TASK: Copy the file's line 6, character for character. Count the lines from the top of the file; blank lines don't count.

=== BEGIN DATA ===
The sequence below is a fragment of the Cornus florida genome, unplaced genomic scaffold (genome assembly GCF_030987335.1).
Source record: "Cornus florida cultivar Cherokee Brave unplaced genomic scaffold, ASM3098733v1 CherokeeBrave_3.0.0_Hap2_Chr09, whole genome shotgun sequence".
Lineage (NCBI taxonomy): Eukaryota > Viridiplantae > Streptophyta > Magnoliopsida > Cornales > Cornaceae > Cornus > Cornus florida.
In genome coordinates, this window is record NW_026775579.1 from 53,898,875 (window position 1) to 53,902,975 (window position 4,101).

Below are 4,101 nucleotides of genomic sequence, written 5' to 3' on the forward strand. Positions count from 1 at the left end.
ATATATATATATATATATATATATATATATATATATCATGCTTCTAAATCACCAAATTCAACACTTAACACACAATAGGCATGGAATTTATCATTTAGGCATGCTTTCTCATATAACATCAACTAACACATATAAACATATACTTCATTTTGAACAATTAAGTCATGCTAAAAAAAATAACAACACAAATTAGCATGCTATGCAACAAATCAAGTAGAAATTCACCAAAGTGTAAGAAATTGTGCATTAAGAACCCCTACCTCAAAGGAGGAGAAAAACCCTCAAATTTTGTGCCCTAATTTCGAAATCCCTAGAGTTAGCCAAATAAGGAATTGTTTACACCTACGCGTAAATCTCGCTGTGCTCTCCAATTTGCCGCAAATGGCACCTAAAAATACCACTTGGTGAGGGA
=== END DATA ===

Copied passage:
ATATATATATATATATATATATATATATATATATATCATGCTTCTAAATCACCAAATTCAACACTTAACACACAATAGGCATGGAATTTATCATTTAGGCATGCTTTCTCATATAACATCAACTAACACATATAAACATATACTTCATTTTGAACAATTAAGTCATGCTAAAAAAAATAACAACACAAATTAGCATGCTATGCAACAAATCAAGTAGAAATTCACCAAAGTGTAAGAAATTGTGCATTAAGAACCCCTACCTCAAAGGAGGAGAAAAACCCTCAAATTTTGTGCCCTAATTTCGAAATCCCTAGAGTTAGCCAAATAAGGAATTGTTTACACCTACGCGTAAATCTCGCTGTGCTCTCCAATTTGCCGCAAATGGCACCTAAAAATACCACTTGGTGAGGGA